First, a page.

BERLIN, Oct 17 (Reuters) Germany's train drivers' union said it would stage a fresh strike tomorrow after it rejected the latest pay offer from rail operator Deutsche Bahn [DBN.UL].
''The train drivers will therefore ... carry out more strikes on Thursday,'' Claus Weselsky, deputy head of the GDL union said at a televised news conference today.
Drivers of regional and local trains would stop work across the country from 0530 IST and the strike would end at 1430 IST Weselsky said.
GDL has demanded a pay rise of up to 31 per cent and rejected a deal in July giving other rail workers a 4.5 per cent increase.
It argues that its members are poorly paid in comparison to their counterparts in other parts of Europe.
The union is demanding a separate wage contract to set train drivers apart from other rail staff, but Deutsche Bahn wants to keep its employees under the aegis of a sector-wide agreement.
If GDL got its own contract, economists say it could fragment Germany's unions and ratchet up labour costs by encouraging other sections of the workforce to use their own leverage on employers to press for separate wage deals.
''We know that if GDL get its way, unions for other job groups will appear at Deutsche Bahn, and I can imagine at least 10 will line up by 2009 at the latest,'' Margret Suckale, Deutsche Bahn's head of personnel, told reporters in Berlin.
The 34,000-member GDL union has already staged a series of walkouts in recent months affecting millions of travellers and has filed an appeal in a regional court against a ban on strikes affecting long-distance and freight services.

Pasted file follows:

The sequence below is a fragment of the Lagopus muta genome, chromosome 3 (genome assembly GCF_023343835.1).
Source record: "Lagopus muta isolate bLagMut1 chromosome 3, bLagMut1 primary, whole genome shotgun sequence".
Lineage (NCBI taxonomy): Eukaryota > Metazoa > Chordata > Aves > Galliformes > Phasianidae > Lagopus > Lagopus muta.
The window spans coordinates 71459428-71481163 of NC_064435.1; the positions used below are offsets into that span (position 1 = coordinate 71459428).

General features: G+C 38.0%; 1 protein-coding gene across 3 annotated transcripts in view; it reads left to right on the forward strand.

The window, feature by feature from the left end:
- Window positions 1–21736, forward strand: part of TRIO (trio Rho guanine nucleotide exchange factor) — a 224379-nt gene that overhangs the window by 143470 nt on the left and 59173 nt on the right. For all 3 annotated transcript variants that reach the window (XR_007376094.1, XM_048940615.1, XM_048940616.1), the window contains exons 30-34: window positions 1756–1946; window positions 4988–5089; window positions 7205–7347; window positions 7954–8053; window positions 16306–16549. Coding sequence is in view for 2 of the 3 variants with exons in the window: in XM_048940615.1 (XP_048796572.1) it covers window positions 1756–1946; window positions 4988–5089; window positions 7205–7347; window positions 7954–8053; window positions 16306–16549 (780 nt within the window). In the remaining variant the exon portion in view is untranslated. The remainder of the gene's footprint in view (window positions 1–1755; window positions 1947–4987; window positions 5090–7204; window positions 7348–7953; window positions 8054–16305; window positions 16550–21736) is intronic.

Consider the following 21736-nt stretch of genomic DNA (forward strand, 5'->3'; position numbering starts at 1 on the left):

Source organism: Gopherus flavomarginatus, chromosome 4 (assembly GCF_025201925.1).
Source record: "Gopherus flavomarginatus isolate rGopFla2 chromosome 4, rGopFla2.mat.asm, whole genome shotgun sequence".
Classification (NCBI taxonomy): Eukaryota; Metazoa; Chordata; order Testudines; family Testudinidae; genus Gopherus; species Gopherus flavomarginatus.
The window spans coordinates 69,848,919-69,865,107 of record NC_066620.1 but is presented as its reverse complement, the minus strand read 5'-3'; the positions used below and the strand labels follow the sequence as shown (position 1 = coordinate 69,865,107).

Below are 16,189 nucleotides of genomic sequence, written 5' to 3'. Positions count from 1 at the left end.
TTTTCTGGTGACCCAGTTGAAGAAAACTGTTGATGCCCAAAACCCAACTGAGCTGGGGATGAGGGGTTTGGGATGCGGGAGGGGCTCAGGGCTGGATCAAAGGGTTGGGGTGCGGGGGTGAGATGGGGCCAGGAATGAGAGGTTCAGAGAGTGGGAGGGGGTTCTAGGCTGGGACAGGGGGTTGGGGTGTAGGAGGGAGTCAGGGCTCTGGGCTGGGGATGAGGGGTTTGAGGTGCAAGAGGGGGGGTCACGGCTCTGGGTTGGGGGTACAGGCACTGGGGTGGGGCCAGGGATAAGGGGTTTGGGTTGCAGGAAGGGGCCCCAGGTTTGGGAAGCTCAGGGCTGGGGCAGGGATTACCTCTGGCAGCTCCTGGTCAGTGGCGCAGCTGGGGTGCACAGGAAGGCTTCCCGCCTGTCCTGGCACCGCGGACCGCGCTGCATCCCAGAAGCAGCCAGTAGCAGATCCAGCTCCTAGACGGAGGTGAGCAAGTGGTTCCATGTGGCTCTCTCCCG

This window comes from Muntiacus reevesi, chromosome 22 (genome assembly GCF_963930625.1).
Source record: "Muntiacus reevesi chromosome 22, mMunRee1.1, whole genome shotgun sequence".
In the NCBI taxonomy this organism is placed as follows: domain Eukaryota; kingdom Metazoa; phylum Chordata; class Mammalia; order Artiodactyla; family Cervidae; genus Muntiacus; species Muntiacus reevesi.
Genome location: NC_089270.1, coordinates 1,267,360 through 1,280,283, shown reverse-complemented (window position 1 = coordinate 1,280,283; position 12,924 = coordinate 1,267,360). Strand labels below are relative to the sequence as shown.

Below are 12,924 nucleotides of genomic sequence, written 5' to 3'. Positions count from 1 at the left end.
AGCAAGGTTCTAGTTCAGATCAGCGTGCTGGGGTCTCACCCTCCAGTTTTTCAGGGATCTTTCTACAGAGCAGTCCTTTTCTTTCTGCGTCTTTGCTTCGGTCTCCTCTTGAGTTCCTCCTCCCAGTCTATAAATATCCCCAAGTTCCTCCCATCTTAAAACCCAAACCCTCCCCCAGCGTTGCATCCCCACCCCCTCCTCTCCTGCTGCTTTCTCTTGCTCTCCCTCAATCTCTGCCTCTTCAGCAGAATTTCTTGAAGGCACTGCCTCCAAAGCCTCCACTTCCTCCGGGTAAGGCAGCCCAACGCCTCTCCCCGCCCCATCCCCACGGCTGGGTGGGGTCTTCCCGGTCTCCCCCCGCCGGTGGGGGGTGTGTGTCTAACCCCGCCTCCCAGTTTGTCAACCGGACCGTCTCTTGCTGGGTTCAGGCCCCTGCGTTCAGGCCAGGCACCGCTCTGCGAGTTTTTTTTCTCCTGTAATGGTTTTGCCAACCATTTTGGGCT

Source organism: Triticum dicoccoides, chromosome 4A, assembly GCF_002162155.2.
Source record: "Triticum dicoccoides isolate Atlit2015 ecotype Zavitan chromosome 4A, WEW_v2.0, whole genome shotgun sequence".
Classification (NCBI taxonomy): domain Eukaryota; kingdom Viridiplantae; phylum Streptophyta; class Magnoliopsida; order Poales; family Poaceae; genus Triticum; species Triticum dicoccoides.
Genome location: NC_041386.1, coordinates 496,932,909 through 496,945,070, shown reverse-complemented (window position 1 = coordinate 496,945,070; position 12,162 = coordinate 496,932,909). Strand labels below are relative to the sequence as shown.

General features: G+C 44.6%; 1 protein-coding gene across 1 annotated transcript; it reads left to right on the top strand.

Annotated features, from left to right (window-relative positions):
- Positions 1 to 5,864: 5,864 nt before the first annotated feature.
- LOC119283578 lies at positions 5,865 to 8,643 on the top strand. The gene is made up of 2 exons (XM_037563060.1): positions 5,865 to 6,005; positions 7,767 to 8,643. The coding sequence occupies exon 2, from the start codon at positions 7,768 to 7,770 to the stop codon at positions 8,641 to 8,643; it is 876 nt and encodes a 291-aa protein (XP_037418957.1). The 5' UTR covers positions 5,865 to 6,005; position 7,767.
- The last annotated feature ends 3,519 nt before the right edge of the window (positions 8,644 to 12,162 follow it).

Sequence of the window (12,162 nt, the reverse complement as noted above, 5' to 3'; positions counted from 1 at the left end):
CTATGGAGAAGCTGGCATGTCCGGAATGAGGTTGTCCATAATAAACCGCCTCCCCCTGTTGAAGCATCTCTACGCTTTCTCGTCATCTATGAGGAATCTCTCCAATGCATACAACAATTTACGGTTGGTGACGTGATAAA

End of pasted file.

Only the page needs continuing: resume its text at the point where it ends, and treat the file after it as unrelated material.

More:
Deutsche Bahn made the train drivers a fifth wage offer on Monday, which includes a one-off payment of 2,000 euros (2,848 dollars) plus an increase in monthly wages of up to 10 per cent.
''Think about the commuters tomorrow who won't be able to get to work on time,'' Suckale said. ''Their sympathy will be tested with this offer of 2,000 euros and 10 per cent on the table.'' According to Deutsche Bahn's latest offer, train drivers would qualify for a further 5 per cent increase on top of the 4.5 per cent if they agreed to work two extra hours per week.
Rail strikes are extremely rare in Germany but millions of passengers have been stranded by stoppages over the last three months, costing the economy millions of euros.
Deutsche Bahn, which the government wants to partly privatise by 2009, is Europe's largest rail and transport firm.
It serves more than 5 million passengers daily on 28,000 trains.
The company said it would be able to operate around 60 percent of its normal timetable on Thursday.
REUTERS RSA RN2149